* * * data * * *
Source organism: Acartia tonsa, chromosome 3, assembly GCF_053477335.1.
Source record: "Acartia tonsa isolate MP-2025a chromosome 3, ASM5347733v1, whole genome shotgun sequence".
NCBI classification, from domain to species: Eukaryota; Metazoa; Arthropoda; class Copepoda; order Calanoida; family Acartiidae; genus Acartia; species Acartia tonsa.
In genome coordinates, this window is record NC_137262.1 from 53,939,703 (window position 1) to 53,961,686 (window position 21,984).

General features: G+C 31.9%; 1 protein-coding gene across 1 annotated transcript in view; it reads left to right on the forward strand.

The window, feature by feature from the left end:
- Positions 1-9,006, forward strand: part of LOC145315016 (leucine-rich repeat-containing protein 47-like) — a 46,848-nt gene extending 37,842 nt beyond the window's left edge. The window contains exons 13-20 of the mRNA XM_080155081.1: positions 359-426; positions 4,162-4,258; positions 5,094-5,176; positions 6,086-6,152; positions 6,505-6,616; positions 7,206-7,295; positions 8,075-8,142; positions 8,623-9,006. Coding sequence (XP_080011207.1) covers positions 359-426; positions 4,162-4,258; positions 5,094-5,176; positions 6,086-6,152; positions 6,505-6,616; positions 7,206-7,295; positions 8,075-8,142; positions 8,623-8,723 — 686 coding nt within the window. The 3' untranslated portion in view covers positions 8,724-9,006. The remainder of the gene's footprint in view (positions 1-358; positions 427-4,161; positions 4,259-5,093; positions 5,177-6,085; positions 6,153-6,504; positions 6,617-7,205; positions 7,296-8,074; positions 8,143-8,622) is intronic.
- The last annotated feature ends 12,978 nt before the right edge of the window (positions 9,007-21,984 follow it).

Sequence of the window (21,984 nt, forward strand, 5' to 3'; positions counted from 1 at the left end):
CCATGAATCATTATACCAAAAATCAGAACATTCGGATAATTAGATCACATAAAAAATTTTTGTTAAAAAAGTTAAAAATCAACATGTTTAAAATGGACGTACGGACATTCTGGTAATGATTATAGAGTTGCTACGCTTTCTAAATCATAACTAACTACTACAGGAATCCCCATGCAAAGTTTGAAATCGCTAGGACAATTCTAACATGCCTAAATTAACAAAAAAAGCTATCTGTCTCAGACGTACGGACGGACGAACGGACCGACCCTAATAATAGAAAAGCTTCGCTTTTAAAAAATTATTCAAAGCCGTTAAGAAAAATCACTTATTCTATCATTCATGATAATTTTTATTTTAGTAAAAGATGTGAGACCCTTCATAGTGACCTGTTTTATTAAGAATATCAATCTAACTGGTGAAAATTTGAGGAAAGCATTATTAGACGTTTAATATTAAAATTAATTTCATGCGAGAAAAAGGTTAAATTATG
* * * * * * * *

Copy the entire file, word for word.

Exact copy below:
Source organism: Acartia tonsa, chromosome 3, assembly GCF_053477335.1.
Source record: "Acartia tonsa isolate MP-2025a chromosome 3, ASM5347733v1, whole genome shotgun sequence".
NCBI classification, from domain to species: Eukaryota; Metazoa; Arthropoda; class Copepoda; order Calanoida; family Acartiidae; genus Acartia; species Acartia tonsa.
In genome coordinates, this window is record NC_137262.1 from 53,939,703 (window position 1) to 53,961,686 (window position 21,984).

General features: G+C 31.9%; 1 protein-coding gene across 1 annotated transcript in view; it reads left to right on the forward strand.

The window, feature by feature from the left end:
- Positions 1-9,006, forward strand: part of LOC145315016 (leucine-rich repeat-containing protein 47-like) — a 46,848-nt gene extending 37,842 nt beyond the window's left edge. The window contains exons 13-20 of the mRNA XM_080155081.1: positions 359-426; positions 4,162-4,258; positions 5,094-5,176; positions 6,086-6,152; positions 6,505-6,616; positions 7,206-7,295; positions 8,075-8,142; positions 8,623-9,006. Coding sequence (XP_080011207.1) covers positions 359-426; positions 4,162-4,258; positions 5,094-5,176; positions 6,086-6,152; positions 6,505-6,616; positions 7,206-7,295; positions 8,075-8,142; positions 8,623-8,723 — 686 coding nt within the window. The 3' untranslated portion in view covers positions 8,724-9,006. The remainder of the gene's footprint in view (positions 1-358; positions 427-4,161; positions 4,259-5,093; positions 5,177-6,085; positions 6,153-6,504; positions 6,617-7,205; positions 7,296-8,074; positions 8,143-8,622) is intronic.
- The last annotated feature ends 12,978 nt before the right edge of the window (positions 9,007-21,984 follow it).

Sequence of the window (21,984 nt, forward strand, 5' to 3'; positions counted from 1 at the left end):
CCATGAATCATTATACCAAAAATCAGAACATTCGGATAATTAGATCACATAAAAAATTTTTGTTAAAAAAGTTAAAAATCAACATGTTTAAAATGGACGTACGGACATTCTGGTAATGATTATAGAGTTGCTACGCTTTCTAAATCATAACTAACTACTACAGGAATCCCCATGCAAAGTTTGAAATCGCTAGGACAATTCTAACATGCCTAAATTAACAAAAAAAGCTATCTGTCTCAGACGTACGGACGGACGAACGGACCGACCCTAATAATAGAAAAGCTTCGCTTTTAAAAAATTATTCAAAGCCGTTAAGAAAAATCACTTATTCTATCATTCATGATAATTTTTATTTTAGTAAAAGATGTGAGACCCTTCATAGTGACCTGTTTTATTAAGAATATCAATCTAACTGGTGAAAATTTGAGGAAAGCATTATTAGACGTTTAATATTAAAATTAATTTCATGCGAGAAAAAGGTTAAATTATG